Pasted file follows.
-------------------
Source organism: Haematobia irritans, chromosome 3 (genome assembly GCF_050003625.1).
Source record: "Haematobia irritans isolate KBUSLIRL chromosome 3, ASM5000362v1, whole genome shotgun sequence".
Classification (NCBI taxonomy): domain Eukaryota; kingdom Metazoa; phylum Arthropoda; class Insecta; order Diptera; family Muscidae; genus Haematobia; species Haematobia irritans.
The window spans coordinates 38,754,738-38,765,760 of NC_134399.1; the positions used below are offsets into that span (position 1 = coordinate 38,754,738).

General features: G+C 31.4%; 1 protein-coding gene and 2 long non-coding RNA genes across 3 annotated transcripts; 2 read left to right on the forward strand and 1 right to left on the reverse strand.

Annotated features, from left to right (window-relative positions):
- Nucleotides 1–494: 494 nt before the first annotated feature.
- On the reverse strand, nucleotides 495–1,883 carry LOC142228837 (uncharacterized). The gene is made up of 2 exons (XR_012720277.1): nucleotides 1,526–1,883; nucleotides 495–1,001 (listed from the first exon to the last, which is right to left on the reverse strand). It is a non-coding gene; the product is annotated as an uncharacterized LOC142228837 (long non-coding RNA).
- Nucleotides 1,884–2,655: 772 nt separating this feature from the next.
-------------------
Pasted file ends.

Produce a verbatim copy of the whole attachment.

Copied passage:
Source organism: Haematobia irritans, chromosome 3 (genome assembly GCF_050003625.1).
Source record: "Haematobia irritans isolate KBUSLIRL chromosome 3, ASM5000362v1, whole genome shotgun sequence".
Classification (NCBI taxonomy): domain Eukaryota; kingdom Metazoa; phylum Arthropoda; class Insecta; order Diptera; family Muscidae; genus Haematobia; species Haematobia irritans.
The window spans coordinates 38,754,738-38,765,760 of NC_134399.1; the positions used below are offsets into that span (position 1 = coordinate 38,754,738).

General features: G+C 31.4%; 1 protein-coding gene and 2 long non-coding RNA genes across 3 annotated transcripts; 2 read left to right on the forward strand and 1 right to left on the reverse strand.

Annotated features, from left to right (window-relative positions):
- Nucleotides 1–494: 494 nt before the first annotated feature.
- On the reverse strand, nucleotides 495–1,883 carry LOC142228837 (uncharacterized). The gene is made up of 2 exons (XR_012720277.1): nucleotides 1,526–1,883; nucleotides 495–1,001 (listed from the first exon to the last, which is right to left on the reverse strand). It is a non-coding gene; the product is annotated as an uncharacterized LOC142228837 (long non-coding RNA).
- Nucleotides 1,884–2,655: 772 nt separating this feature from the next.